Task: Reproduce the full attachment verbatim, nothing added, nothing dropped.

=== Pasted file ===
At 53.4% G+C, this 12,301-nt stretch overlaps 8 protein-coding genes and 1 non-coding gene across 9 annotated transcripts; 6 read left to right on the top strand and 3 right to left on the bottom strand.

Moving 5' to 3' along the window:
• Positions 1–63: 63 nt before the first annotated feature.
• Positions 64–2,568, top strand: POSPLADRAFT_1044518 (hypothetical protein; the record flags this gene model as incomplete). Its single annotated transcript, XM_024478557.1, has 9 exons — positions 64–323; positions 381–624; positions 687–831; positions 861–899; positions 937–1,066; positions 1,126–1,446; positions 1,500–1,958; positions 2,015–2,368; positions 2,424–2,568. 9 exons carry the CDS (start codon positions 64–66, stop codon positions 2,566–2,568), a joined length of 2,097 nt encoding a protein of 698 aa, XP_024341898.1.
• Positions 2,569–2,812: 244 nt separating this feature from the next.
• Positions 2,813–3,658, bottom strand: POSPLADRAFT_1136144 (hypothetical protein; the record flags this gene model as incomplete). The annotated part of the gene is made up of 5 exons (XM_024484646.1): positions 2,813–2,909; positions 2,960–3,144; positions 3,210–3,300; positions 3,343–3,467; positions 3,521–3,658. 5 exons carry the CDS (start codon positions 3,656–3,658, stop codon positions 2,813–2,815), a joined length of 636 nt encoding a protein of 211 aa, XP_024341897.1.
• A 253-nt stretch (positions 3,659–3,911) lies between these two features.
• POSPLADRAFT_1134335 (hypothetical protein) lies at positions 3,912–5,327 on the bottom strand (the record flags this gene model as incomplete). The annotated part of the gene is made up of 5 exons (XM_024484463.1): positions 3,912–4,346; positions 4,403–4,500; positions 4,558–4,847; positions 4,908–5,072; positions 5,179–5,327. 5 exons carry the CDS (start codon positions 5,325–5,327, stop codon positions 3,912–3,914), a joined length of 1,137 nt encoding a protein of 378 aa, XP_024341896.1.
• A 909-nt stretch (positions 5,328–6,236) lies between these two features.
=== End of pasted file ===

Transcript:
At 53.4% G+C, this 12,301-nt stretch overlaps 8 protein-coding genes and 1 non-coding gene across 9 annotated transcripts; 6 read left to right on the top strand and 3 right to left on the bottom strand.

Moving 5' to 3' along the window:
• Positions 1–63: 63 nt before the first annotated feature.
• Positions 64–2,568, top strand: POSPLADRAFT_1044518 (hypothetical protein; the record flags this gene model as incomplete). Its single annotated transcript, XM_024478557.1, has 9 exons — positions 64–323; positions 381–624; positions 687–831; positions 861–899; positions 937–1,066; positions 1,126–1,446; positions 1,500–1,958; positions 2,015–2,368; positions 2,424–2,568. 9 exons carry the CDS (start codon positions 64–66, stop codon positions 2,566–2,568), a joined length of 2,097 nt encoding a protein of 698 aa, XP_024341898.1.
• Positions 2,569–2,812: 244 nt separating this feature from the next.
• Positions 2,813–3,658, bottom strand: POSPLADRAFT_1136144 (hypothetical protein; the record flags this gene model as incomplete). The annotated part of the gene is made up of 5 exons (XM_024484646.1): positions 2,813–2,909; positions 2,960–3,144; positions 3,210–3,300; positions 3,343–3,467; positions 3,521–3,658. 5 exons carry the CDS (start codon positions 3,656–3,658, stop codon positions 2,813–2,815), a joined length of 636 nt encoding a protein of 211 aa, XP_024341897.1.
• A 253-nt stretch (positions 3,659–3,911) lies between these two features.
• POSPLADRAFT_1134335 (hypothetical protein) lies at positions 3,912–5,327 on the bottom strand (the record flags this gene model as incomplete). The annotated part of the gene is made up of 5 exons (XM_024484463.1): positions 3,912–4,346; positions 4,403–4,500; positions 4,558–4,847; positions 4,908–5,072; positions 5,179–5,327. 5 exons carry the CDS (start codon positions 5,325–5,327, stop codon positions 3,912–3,914), a joined length of 1,137 nt encoding a protein of 378 aa, XP_024341896.1.
• A 909-nt stretch (positions 5,328–6,236) lies between these two features.